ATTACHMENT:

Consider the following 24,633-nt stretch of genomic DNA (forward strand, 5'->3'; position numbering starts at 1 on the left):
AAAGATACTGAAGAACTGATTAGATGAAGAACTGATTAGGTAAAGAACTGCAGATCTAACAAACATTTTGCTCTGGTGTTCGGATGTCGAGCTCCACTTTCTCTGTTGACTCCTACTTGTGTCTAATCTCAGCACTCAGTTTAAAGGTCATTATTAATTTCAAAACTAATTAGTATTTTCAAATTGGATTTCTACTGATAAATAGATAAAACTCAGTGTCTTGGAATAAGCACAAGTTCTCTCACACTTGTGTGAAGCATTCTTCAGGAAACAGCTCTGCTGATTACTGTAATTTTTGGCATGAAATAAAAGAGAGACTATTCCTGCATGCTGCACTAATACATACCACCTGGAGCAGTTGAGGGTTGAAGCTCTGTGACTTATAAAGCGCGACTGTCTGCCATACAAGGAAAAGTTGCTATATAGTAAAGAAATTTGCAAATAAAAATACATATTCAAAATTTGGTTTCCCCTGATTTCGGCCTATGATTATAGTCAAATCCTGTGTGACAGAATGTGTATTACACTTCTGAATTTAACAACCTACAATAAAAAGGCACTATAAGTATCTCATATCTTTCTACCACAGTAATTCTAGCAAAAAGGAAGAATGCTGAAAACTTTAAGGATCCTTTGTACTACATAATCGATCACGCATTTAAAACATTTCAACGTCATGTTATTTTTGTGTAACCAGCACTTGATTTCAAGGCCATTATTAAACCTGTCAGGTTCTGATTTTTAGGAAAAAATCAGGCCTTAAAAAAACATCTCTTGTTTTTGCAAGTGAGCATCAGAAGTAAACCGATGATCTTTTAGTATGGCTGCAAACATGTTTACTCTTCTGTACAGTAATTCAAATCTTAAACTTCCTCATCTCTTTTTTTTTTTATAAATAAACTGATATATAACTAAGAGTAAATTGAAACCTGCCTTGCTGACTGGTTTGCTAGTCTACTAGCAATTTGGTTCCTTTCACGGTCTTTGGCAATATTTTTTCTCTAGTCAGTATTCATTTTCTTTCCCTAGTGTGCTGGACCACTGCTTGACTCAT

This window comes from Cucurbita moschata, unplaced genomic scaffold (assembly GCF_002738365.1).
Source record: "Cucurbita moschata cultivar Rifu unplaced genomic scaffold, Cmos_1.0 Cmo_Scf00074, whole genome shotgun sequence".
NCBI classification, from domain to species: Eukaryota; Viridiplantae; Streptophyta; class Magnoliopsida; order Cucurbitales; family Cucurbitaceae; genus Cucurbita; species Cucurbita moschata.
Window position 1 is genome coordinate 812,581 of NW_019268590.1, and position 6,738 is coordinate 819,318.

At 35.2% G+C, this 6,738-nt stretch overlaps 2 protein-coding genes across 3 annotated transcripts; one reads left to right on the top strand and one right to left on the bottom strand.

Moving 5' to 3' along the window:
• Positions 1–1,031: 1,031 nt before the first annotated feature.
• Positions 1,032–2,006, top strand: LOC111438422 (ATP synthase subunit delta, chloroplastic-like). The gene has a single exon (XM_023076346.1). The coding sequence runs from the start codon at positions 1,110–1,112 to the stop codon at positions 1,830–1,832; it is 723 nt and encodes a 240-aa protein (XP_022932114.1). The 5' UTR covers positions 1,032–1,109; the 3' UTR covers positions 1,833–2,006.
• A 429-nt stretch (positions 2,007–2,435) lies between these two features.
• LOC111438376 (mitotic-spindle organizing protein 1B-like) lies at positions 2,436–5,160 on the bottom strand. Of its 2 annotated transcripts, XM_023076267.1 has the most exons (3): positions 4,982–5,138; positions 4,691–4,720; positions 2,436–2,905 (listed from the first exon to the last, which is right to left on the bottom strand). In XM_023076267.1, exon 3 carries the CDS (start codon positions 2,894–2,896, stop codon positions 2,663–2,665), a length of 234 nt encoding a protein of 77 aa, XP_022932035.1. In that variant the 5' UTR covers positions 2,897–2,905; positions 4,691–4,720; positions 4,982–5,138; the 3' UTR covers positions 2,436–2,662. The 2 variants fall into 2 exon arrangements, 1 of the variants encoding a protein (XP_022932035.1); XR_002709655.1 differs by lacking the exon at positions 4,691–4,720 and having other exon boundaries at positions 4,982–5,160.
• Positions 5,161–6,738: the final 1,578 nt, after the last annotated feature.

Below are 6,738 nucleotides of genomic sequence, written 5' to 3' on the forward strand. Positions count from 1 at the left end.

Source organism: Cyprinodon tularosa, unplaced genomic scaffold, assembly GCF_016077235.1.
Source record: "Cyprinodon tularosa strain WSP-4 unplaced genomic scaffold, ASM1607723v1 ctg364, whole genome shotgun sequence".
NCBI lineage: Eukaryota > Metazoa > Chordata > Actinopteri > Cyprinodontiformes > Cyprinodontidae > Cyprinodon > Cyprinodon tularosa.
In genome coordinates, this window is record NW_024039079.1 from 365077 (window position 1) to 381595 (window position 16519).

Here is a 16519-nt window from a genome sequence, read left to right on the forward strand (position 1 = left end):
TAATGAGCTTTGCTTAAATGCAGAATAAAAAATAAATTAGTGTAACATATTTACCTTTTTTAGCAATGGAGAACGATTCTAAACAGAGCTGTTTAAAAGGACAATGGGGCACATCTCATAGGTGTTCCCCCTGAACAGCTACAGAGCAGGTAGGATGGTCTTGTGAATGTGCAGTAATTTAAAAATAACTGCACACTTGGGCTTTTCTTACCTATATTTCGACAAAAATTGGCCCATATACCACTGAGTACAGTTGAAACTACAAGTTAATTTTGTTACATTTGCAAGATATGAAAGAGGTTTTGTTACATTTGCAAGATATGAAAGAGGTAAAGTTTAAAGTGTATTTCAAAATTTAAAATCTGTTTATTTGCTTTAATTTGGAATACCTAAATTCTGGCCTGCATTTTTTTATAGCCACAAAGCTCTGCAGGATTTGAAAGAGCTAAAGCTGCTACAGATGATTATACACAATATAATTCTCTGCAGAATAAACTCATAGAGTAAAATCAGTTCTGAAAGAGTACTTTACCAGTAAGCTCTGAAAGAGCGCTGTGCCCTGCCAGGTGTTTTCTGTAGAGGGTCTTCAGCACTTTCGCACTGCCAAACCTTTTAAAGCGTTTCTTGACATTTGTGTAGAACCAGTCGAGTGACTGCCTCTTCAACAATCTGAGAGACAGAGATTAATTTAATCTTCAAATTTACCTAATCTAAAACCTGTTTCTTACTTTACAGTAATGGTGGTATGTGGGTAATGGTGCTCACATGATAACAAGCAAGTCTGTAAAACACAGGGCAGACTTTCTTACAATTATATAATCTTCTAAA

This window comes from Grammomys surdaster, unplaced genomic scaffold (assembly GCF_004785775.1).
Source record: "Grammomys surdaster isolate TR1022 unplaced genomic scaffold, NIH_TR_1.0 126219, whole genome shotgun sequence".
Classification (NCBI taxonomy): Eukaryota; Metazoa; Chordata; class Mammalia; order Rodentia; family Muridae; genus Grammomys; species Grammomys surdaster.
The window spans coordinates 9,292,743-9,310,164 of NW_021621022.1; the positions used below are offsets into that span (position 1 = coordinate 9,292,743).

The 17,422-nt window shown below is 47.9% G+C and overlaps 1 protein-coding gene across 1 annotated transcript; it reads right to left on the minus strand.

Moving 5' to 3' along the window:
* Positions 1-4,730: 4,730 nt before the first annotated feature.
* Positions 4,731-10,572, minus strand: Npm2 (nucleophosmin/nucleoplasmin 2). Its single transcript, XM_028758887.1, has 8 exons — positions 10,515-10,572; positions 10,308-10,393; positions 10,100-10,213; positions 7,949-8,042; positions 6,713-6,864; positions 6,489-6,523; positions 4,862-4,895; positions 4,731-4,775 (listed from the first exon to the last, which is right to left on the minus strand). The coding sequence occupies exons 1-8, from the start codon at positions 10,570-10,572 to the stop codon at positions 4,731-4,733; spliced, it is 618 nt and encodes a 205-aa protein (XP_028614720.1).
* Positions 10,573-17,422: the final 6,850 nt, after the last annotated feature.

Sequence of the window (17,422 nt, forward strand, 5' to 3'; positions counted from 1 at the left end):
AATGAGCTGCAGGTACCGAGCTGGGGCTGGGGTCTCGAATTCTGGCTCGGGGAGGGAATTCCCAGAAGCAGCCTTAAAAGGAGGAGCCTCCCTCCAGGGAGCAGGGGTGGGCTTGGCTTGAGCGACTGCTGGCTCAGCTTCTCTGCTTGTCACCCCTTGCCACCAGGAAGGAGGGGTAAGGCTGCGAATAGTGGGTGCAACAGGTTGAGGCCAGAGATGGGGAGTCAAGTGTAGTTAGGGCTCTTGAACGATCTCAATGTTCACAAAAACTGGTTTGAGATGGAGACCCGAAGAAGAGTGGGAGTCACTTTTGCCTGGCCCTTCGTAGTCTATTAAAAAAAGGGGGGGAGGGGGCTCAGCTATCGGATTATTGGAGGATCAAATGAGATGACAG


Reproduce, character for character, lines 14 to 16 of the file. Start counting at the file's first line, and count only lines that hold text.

Below are 6,738 nucleotides of genomic sequence, written 5' to 3' on the forward strand. Positions count from 1 at the left end.

Source organism: Cyprinodon tularosa, unplaced genomic scaffold, assembly GCF_016077235.1.
Source record: "Cyprinodon tularosa strain WSP-4 unplaced genomic scaffold, ASM1607723v1 ctg364, whole genome shotgun sequence".